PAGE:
Since direct skin contact is considered to be far more harmful than, for example, intake via the respiratory tract (e.g. due to insufficient ventilation), personal protective equipment is required when using many epoxy products. Only special nitrile or butyl, butyl/Viton and PE laminate gloves are suitable for skin protection. Thin disposable gloves are unsuitable regardless of the material (e.g. latex, vinyl or nitrile). The allergenic substances penetrate these gloves within a few minutes without being damaged, while the skin’s own protection is weakened by sweating with a lack of ventilation. Skin protection ointments also do not offer acceptable protection. It may also be necessary to wear a protective suit.

– Source: Epoxy Resin > Safety and Health

yes, but the frog here is rather one that walks outside the water than one that swims :wink:

Phrynosequence_bodyFoR2
– Source: Henry Astley, CC BY-SA 3.0, via Wikimedia Commons

Frog_žába
– Source: Ervín Pospíšil, CC BY-SA 3.0, via Wikimedia Commons

Hey Philip,

your machine build is great.

How are the steel profiles connected? Screwed or welded? If the former, I would add a few diagonal braces for torsional stiffness.

Hi @Aiph5u, all the steel is welded together, I didn’t feel comfortable in using screws or bolts for the frame. Only the Onefinity is bolted down.
I already got a request from my gardener. He brought me a similar size log, and wants an ash tray with a picture in it. So its going to look the same as the frog project, just a different picture, and perhaps 4 indents on the sides for the cigarette.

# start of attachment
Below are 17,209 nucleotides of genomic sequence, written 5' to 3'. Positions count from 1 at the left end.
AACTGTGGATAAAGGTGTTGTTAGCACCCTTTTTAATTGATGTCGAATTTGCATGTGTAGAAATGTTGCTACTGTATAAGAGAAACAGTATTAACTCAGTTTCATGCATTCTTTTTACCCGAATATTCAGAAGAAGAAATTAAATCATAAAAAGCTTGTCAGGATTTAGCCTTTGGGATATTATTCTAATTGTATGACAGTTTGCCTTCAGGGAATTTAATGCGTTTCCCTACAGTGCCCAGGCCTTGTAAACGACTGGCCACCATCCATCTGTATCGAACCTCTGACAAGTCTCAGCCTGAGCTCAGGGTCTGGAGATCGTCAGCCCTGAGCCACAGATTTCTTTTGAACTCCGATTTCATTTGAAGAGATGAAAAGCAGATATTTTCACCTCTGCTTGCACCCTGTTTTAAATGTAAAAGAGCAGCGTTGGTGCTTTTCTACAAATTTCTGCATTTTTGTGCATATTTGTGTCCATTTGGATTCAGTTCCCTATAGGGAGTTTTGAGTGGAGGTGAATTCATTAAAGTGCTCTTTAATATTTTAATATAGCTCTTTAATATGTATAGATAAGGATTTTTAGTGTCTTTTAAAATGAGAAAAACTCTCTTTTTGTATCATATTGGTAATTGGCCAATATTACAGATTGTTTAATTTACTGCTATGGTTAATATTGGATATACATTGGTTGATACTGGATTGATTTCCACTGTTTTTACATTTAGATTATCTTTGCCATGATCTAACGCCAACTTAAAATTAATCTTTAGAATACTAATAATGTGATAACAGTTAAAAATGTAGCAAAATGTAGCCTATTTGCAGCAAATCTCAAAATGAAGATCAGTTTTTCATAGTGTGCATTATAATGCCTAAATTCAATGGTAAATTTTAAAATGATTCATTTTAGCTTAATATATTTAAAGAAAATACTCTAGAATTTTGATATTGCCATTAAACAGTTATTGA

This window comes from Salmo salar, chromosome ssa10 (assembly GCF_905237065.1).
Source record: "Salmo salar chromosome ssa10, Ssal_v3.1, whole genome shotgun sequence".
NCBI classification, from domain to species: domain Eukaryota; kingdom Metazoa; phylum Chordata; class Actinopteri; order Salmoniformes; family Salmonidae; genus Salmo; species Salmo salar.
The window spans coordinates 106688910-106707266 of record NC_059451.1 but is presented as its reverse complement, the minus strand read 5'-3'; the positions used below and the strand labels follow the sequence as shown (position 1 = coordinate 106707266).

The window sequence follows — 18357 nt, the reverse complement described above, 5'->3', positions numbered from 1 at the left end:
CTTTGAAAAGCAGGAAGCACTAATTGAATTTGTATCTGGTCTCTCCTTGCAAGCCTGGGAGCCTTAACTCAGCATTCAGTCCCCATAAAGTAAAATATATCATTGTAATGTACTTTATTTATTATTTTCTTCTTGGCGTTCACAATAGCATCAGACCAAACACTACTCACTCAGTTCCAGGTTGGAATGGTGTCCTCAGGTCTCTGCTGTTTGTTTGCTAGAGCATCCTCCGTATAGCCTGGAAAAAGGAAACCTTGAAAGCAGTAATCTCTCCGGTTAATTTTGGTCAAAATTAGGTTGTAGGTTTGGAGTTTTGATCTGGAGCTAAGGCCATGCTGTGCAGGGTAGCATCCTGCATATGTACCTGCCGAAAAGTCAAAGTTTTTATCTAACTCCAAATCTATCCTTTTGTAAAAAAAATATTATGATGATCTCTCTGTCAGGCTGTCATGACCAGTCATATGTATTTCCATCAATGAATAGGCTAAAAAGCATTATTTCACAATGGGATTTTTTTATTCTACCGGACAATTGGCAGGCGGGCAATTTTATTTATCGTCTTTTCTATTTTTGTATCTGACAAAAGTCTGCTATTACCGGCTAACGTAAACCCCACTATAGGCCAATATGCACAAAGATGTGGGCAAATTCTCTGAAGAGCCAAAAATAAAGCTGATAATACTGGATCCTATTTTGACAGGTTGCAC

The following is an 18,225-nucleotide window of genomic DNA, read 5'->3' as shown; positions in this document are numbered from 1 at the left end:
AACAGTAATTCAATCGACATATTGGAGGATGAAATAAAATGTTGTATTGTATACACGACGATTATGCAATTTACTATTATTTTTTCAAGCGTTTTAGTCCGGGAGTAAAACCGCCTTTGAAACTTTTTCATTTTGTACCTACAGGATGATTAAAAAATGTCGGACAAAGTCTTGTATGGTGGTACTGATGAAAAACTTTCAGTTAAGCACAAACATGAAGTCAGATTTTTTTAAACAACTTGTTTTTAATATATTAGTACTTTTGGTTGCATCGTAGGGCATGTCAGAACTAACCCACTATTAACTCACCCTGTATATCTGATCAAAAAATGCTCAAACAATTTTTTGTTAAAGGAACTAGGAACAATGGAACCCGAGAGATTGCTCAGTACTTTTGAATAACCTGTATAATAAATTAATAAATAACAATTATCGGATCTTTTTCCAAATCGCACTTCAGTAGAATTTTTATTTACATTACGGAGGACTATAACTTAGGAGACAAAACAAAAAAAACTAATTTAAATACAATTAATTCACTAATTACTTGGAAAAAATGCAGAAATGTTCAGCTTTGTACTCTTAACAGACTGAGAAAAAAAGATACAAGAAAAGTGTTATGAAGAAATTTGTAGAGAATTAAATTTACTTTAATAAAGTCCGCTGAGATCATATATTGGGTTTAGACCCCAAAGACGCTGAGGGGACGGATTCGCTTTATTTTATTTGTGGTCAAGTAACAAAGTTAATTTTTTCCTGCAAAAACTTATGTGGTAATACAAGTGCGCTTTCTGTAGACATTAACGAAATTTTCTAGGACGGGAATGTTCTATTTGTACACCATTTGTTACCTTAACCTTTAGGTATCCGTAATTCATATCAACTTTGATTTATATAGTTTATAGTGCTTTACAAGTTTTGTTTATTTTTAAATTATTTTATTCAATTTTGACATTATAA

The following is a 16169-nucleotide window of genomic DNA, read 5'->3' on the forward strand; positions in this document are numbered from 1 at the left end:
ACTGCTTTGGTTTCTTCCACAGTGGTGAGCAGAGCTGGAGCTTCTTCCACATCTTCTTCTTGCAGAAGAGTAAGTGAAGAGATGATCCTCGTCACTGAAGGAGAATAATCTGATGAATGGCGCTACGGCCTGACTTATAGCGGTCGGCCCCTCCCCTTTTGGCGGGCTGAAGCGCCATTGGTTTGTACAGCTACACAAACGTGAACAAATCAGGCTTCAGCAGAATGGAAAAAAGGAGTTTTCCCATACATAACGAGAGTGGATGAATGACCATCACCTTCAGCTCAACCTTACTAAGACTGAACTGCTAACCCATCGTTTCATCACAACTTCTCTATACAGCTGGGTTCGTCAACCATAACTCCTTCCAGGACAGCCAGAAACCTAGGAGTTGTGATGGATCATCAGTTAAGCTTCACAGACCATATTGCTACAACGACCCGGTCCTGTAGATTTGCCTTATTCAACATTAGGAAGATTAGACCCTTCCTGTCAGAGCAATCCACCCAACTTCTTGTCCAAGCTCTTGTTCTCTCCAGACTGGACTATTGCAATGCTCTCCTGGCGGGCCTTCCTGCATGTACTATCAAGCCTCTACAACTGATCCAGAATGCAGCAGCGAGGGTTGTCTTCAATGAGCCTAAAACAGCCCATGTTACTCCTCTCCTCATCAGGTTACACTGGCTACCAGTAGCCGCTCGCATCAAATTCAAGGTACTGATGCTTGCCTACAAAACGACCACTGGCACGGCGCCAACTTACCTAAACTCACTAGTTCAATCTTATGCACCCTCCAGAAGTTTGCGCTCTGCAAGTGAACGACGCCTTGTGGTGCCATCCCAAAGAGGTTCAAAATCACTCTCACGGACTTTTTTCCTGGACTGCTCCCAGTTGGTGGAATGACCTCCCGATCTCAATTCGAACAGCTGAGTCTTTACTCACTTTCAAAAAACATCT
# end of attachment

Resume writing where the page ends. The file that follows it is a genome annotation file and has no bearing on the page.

2 Likes

Development of epoxy sensitivity due to continued or over-exposure to uncured resin can pose a very real health risk, and I’m glad to see people warning each other. Once a body becomes sensitized to it, allergic reactions can result from even small exposures. Breathing dust particles from sanding partially-cured epoxy can place you at risk for severe health issues if they become trapped in your lungs. Spraying uncured resin is considered a severe potential risk, so you’ll typically see strong manufacturer warnings against it. Some products are even labeled non-toxic when used as directed, but read the warnings that accompany the application. So thanks for letting people know.

2 Likes

Hey Philip,

ah, this is good. I finally decided to weld a machine base too. I think I could make something very strong with massive wood, i.e. dampened beech, but with welding steel profiles you get to a result quicker. Unfortunately I cannot start building it immediately due to other things in life :frowning:.

an ash tray, how sad. I lost a close relative to cancer due to cigarette smoking (awful last monthes in life - still very bad prognosis today). Realizing how stupid smoking is often comes too late :frowning: And a gardener. The luck of being at the fresh air by profession, and then this. Argh!

I have known more than one gardener, two were close friends. Usually gardeners are people with much freedom, it seems staying in the green opens the mind.

But that your log art pleases people does not surprise me at all!

It’s still friggin awesome! Quite a clever approach and an amazing result.

I’m thinking perhaps getting a WW since the work size for logs won’t generally exceed a WW’s footprint. That way I’d have one dedicated for these kinds of deep vertical carvings & dovetails, etc. The JM could stay nice and stable and trammed properly for everything else.

I can’t believe I’m considering adding another CNC to the shop :laughing:

2 Likes

Hey Jim,

and then with both cars outside you’d add another garage :grinning: